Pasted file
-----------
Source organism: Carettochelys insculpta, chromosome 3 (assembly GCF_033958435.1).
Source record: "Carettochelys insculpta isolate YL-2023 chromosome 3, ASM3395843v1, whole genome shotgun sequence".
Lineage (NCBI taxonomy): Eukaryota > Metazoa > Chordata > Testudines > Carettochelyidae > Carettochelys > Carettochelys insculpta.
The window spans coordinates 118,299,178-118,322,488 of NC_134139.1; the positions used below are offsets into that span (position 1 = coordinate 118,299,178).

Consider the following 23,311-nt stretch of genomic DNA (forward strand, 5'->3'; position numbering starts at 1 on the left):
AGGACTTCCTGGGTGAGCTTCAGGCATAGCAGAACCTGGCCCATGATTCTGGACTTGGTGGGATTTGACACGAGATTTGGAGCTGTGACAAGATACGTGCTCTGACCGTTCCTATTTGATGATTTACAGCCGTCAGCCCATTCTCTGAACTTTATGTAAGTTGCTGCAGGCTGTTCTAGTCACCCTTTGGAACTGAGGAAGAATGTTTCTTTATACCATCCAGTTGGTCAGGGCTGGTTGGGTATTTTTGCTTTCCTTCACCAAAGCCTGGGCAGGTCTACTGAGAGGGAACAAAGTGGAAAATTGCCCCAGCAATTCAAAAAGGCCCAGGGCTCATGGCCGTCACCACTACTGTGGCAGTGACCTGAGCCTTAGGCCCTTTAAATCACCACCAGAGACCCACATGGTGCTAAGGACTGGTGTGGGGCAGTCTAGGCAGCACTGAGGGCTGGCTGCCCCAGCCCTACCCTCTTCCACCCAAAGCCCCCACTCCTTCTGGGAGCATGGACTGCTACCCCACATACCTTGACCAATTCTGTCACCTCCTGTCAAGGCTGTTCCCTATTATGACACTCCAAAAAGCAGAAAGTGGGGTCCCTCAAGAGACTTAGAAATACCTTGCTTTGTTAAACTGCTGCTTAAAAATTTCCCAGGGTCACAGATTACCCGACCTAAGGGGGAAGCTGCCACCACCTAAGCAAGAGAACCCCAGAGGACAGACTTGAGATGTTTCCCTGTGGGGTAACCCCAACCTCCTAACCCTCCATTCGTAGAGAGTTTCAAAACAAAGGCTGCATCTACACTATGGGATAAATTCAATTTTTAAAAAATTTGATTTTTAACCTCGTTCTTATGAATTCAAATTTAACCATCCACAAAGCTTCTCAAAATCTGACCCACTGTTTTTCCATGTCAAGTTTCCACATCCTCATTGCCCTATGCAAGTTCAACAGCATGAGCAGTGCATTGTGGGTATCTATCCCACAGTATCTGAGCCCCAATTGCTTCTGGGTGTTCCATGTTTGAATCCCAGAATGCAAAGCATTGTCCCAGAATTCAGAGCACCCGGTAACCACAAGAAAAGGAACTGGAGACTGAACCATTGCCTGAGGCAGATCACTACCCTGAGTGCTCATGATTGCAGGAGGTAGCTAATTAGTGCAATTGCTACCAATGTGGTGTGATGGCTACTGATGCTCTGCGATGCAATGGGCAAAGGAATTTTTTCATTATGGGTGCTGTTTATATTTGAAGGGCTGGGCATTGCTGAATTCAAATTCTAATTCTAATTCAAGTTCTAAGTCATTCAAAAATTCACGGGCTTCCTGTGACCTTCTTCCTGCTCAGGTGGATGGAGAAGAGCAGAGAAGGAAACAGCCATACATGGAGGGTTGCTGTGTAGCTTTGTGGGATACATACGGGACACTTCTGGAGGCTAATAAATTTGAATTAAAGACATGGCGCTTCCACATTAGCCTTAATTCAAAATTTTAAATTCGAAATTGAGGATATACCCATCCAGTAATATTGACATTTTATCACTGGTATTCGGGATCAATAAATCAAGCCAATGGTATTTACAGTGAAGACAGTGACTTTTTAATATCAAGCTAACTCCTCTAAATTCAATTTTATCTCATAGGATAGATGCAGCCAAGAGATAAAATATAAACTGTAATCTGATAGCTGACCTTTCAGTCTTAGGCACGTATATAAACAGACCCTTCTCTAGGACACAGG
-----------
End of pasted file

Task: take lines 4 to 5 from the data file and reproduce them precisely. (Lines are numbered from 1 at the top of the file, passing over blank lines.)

The window spans coordinates 118,299,178-118,322,488 of NC_134139.1; the positions used below are offsets into that span (position 1 = coordinate 118,299,178).

Consider the following 23,311-nt stretch of genomic DNA (forward strand, 5'->3'; position numbering starts at 1 on the left):